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Sep 4, 2021

Scientists identify novel mechanism that links genetic defect in IBD patients to gut leakiness

Posted by in categories: biotech/medical, genetics, health

The cumulative effect of reduced PTPN2 activity on both mechanisms was an elevated fluid loss. The researchers proved this defect could be reversed by treating cells lacking PTPN2 with recombinant -; or synthetic -; matriptase.


A team of researchers led by a biomedical scientist at the University of California, Riverside, has identified a novel mechanism by which loss-of-function mutations in the gene PTPN2, found in many patients with inflammatory bowel disease, or IBD, affect how intestinal epithelial cells maintain a barrier.

The intestinal epithelium, a single layer of cells, plays a critical role in human health by providing a barrier while also allowing nutrient and water absorption. Intestinal epithelial cells are needed for regulating immune function, communicating with the intestinal microbiota, and protecting the gut from pathogen infection -; all of which critically depend on an intact epithelial barrier.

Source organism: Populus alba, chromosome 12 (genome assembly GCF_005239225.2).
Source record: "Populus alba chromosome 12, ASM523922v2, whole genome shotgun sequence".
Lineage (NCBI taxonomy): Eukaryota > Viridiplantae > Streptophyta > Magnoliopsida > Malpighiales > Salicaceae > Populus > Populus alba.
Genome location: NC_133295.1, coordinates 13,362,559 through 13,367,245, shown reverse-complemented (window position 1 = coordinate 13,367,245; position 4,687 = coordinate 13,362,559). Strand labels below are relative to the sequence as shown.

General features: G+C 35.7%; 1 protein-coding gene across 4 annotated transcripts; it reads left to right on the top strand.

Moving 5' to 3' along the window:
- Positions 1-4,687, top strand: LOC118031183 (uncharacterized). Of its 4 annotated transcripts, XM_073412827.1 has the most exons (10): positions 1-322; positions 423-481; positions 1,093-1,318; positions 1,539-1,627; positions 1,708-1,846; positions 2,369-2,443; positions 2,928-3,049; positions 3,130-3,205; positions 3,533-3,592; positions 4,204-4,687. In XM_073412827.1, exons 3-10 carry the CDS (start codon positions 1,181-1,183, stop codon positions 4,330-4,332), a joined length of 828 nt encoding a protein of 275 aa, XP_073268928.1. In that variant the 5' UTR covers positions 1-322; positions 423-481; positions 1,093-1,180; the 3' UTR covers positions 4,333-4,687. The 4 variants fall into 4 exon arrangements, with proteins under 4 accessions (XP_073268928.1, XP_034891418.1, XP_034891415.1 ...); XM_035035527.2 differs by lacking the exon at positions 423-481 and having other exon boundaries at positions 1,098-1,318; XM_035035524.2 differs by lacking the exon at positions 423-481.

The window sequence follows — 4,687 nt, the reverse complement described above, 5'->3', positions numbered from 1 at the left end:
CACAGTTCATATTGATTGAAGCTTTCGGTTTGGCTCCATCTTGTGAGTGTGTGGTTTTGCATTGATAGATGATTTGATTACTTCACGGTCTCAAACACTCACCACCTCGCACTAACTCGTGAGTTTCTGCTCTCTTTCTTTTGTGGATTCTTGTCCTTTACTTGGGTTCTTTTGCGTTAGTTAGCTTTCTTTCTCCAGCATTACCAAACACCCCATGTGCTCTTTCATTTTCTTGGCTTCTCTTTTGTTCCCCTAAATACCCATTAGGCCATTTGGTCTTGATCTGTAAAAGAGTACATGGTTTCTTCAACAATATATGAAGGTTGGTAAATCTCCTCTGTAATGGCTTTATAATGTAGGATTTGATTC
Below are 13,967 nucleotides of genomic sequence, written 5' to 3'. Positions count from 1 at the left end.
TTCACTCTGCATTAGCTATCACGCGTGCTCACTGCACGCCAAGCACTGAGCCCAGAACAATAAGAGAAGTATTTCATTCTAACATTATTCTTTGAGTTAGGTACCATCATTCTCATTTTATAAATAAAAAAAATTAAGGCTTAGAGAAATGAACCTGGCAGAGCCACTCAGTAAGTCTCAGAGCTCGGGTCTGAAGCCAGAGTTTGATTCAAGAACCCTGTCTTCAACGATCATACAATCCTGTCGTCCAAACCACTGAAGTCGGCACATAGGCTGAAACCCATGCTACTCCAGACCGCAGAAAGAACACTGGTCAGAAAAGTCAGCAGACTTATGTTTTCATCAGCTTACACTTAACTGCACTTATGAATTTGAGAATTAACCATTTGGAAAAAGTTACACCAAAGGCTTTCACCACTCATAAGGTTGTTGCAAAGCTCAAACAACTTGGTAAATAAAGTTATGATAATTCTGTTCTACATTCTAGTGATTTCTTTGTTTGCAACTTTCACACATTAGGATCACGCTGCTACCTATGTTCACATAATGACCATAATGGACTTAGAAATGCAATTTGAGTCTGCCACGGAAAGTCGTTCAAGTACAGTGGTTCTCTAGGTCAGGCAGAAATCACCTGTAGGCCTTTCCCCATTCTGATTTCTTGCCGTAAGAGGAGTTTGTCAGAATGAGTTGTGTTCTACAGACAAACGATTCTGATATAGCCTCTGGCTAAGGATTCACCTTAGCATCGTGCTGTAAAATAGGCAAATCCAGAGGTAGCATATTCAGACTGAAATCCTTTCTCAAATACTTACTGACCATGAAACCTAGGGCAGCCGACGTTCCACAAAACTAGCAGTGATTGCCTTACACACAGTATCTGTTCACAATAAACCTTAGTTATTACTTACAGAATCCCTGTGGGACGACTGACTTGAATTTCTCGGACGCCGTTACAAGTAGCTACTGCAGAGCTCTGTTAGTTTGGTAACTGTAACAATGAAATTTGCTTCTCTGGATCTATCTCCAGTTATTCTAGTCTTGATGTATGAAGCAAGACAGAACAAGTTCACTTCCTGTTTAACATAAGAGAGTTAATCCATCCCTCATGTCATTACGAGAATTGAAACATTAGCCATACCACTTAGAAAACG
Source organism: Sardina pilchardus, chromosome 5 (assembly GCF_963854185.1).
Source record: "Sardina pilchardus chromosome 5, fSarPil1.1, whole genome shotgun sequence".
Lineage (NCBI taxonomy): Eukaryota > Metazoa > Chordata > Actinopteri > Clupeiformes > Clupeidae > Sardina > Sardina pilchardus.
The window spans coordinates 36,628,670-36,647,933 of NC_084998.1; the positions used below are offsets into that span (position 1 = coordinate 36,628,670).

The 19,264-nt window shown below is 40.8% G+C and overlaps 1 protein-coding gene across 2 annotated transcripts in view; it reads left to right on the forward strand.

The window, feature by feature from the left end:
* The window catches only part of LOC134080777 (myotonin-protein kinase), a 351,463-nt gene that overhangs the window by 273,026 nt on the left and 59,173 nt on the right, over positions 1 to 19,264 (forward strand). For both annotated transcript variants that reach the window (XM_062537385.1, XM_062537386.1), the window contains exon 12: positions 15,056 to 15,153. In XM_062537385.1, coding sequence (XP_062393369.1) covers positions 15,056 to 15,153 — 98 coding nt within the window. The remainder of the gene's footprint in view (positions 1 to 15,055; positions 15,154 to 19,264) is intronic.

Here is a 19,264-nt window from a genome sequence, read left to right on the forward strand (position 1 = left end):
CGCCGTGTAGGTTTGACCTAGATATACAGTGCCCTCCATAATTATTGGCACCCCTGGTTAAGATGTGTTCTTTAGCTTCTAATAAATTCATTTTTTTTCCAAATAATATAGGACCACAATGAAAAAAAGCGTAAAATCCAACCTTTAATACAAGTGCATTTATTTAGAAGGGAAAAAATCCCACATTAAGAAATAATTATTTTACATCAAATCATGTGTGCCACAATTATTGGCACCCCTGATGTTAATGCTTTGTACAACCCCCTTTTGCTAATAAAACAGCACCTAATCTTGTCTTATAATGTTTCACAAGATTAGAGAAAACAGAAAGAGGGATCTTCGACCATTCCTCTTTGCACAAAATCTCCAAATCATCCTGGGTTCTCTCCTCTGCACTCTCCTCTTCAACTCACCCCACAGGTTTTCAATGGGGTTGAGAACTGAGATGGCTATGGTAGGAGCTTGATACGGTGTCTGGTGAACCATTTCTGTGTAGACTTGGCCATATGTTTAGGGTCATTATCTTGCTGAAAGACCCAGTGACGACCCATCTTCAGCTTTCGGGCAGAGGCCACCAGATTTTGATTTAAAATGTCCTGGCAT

Affecting roughly 3 million Americans, IBD is a set of chronic intestinal diseases in which the lining of the gut becomes inflamed and leaky. Increased gut leakiness has recently been confirmed to increase the risk of developing IBD.

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